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92 of 128 people found the following review helpful By Chad Pennington III on January 24, 2006
Format: Hardcover
Similar to the old Certs commercials, the main point of disagreement over Fred's book will be - is it a deadly boring love letter or is it sleep inducing sycophancy? Hint: it's two mints in one. Bush destroys the best of conservatism while Barnes shines his shoes.
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57 of 79 people found the following review helpful By EricD on January 22, 2006
Format: Hardcover
And true to the spirit of the gift, I gagged throughout.
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64 of 90 people found the following review helpful By yellowdog jim on January 21, 2006
Format: Hardcover
Fred Barnes feels Bush is the innovative unconventional renegade firebrand revolutionizing republicans, conservatives, politics and government. Fred casts Shrub in the profile of Brando's Wild One. Now we all have a sense that Gee Dubya is reckless enough, but in the sense that he lacks adult maturity. But this is hardly what Fred intends. Fred wants us to believe Bush is the vision of steadiness amidst chaotic jungle of politics. Fred sees Bush as the later day Horatio Hornblower. Or even as Che Guevara.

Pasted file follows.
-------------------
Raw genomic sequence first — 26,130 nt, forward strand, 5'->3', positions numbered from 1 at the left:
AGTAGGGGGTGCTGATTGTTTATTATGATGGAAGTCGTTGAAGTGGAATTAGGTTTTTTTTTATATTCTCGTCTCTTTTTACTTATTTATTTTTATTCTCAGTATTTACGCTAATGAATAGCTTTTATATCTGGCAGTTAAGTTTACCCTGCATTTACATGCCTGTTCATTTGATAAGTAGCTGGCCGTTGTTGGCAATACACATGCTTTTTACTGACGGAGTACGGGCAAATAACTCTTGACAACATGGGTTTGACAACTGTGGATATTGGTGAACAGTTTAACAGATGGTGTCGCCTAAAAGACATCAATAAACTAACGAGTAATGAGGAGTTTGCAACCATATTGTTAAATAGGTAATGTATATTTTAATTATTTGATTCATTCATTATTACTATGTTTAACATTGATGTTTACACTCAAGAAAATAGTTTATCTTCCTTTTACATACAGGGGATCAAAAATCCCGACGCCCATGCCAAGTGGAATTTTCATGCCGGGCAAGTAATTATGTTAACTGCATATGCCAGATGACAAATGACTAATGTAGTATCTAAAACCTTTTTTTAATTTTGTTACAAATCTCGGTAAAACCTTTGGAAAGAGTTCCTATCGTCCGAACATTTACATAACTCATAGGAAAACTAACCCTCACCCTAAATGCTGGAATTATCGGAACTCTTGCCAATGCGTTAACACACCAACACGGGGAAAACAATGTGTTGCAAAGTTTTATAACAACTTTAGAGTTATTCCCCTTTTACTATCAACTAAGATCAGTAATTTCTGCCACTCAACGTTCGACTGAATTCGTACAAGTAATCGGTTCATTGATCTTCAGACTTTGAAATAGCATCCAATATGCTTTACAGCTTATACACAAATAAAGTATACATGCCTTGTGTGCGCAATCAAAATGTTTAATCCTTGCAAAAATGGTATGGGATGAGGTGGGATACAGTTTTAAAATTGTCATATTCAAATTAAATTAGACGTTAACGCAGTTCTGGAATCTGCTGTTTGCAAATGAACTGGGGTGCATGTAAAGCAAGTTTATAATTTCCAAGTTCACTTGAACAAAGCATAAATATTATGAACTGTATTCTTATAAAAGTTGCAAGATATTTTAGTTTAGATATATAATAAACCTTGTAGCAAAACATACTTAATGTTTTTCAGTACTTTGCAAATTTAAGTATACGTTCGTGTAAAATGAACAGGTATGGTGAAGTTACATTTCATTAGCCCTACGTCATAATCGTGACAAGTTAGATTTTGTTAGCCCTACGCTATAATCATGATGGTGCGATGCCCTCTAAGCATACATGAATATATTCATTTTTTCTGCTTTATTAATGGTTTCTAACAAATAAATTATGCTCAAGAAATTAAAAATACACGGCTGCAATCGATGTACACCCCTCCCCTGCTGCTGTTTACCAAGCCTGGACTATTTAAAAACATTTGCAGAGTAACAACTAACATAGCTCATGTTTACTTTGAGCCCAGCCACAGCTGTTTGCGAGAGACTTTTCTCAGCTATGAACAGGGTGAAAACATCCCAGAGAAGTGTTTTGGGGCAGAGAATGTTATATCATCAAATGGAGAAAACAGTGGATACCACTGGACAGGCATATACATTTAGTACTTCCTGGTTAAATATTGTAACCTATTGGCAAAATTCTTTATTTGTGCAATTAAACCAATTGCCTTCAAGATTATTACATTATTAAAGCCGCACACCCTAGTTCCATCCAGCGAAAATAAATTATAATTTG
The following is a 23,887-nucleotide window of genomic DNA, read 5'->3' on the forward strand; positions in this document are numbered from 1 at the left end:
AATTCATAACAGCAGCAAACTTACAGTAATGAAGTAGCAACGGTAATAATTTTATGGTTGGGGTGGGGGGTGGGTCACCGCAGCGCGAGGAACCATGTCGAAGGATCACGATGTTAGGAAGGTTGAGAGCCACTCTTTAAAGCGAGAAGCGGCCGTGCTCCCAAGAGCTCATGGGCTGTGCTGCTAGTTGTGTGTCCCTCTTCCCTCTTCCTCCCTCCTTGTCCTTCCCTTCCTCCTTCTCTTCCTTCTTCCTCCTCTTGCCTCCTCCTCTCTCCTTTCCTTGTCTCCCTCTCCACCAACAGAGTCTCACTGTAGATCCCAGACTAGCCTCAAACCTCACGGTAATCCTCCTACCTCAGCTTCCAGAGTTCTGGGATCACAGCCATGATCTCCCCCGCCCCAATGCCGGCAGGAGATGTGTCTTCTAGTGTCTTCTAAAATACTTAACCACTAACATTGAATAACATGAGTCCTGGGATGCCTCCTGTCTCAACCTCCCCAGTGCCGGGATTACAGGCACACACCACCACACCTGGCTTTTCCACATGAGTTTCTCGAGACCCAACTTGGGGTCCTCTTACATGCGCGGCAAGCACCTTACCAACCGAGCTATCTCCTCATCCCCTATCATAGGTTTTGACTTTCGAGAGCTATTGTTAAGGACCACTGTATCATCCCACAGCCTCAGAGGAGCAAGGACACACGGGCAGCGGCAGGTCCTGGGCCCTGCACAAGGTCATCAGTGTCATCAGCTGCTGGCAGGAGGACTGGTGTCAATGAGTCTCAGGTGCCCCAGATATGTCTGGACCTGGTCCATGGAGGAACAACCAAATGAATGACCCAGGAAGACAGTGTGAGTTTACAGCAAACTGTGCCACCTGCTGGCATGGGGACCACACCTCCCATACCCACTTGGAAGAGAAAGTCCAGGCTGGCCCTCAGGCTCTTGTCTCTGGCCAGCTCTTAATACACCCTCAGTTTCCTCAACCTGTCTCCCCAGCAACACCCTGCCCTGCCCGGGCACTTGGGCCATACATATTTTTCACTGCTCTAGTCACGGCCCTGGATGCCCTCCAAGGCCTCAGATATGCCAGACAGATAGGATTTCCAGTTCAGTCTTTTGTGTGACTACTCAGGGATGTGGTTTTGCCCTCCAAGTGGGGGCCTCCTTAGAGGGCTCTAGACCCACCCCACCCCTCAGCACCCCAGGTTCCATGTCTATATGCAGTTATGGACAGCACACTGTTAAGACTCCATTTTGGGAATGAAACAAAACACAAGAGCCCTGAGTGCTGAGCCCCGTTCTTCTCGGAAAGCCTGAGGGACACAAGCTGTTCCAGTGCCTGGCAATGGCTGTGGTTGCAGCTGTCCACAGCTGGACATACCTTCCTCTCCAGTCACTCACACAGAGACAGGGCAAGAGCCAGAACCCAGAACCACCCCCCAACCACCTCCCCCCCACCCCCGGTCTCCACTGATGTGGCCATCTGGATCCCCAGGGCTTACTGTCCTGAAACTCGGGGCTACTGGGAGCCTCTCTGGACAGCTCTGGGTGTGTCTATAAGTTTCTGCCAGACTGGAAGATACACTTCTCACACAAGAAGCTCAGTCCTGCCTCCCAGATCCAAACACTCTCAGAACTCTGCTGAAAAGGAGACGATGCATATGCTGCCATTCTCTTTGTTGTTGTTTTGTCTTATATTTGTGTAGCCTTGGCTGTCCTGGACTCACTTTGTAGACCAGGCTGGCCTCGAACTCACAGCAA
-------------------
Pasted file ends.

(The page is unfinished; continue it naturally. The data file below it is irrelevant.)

Fred also sees Bush as a genius and a font of wisdom.

If I was Bush, Fred would give me the creeps.

This book is utterly ridiculous.

It is beyond absurd.

It is demented.
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169 of 240 people found the following review helpful By AmericaForever on January 25, 2006
Format: Hardcover
[...]

Anyway, I read through the early part of this "book" at Borders, and immediately regretted it. Barnes is as thoroughly prostituted in the service of the Bush wing as the rest of the Media, and this little corner of Bush propaganda is as unreal, disgusting, and fictitious as the rest of the sodden mess.

This book is about Bush the "REBEL"?

I'd have an easier time thinking of the Wall Street Journal as the Mother Jones free press.

Bush is no rebel, he's the front man for one of the slickest, most politically focussed pack of liars in history. I was laughing reading Barnes' claim, and the review above that claimed bush was "not about Polls".

This to the Bush White House, a group that lives and dies with focus groups and talking points and has had Matthew Dowd on staff for years as the official White House pollster and political officer.

This to a White House that has Karl ROve, a Political guru in the West Wing, a White House that says nothing without consulting both Dowd and Rove and issues DAILY talking points to its prostitutes in the media who then begin the long, hard day of smashing the talking points from every talk show, every newspaper, every FOX report, every columnist in their pay.

And Barnes is one of them.

I was considering giving this piece of warm tripe two stars for humor, but decided it would be dishonest.